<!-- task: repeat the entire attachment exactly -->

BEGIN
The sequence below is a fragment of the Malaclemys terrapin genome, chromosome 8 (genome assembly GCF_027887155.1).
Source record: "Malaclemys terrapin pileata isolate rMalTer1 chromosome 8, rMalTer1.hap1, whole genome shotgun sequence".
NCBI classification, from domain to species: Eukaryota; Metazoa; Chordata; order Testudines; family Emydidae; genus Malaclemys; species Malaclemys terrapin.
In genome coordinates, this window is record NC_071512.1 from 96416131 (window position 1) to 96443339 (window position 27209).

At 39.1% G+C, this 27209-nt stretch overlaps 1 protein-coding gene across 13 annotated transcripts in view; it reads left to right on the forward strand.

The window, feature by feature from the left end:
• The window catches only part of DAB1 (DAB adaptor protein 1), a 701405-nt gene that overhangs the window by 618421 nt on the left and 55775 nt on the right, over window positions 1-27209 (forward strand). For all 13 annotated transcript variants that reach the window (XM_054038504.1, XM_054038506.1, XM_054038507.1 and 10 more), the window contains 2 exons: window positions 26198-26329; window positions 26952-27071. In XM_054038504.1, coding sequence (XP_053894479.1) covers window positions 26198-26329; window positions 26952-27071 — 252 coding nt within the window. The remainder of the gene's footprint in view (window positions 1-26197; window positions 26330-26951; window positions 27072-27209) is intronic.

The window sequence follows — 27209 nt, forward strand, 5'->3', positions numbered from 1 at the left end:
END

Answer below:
The sequence below is a fragment of the Malaclemys terrapin genome, chromosome 8 (genome assembly GCF_027887155.1).
Source record: "Malaclemys terrapin pileata isolate rMalTer1 chromosome 8, rMalTer1.hap1, whole genome shotgun sequence".
NCBI classification, from domain to species: Eukaryota; Metazoa; Chordata; order Testudines; family Emydidae; genus Malaclemys; species Malaclemys terrapin.
In genome coordinates, this window is record NC_071512.1 from 96416131 (window position 1) to 96443339 (window position 27209).

At 39.1% G+C, this 27209-nt stretch overlaps 1 protein-coding gene across 13 annotated transcripts in view; it reads left to right on the forward strand.

The window, feature by feature from the left end:
• The window catches only part of DAB1 (DAB adaptor protein 1), a 701405-nt gene that overhangs the window by 618421 nt on the left and 55775 nt on the right, over window positions 1-27209 (forward strand). For all 13 annotated transcript variants that reach the window (XM_054038504.1, XM_054038506.1, XM_054038507.1 and 10 more), the window contains 2 exons: window positions 26198-26329; window positions 26952-27071. In XM_054038504.1, coding sequence (XP_053894479.1) covers window positions 26198-26329; window positions 26952-27071 — 252 coding nt within the window. The remainder of the gene's footprint in view (window positions 1-26197; window positions 26330-26951; window positions 27072-27209) is intronic.

The window sequence follows — 27209 nt, forward strand, 5'->3', positions numbered from 1 at the left end: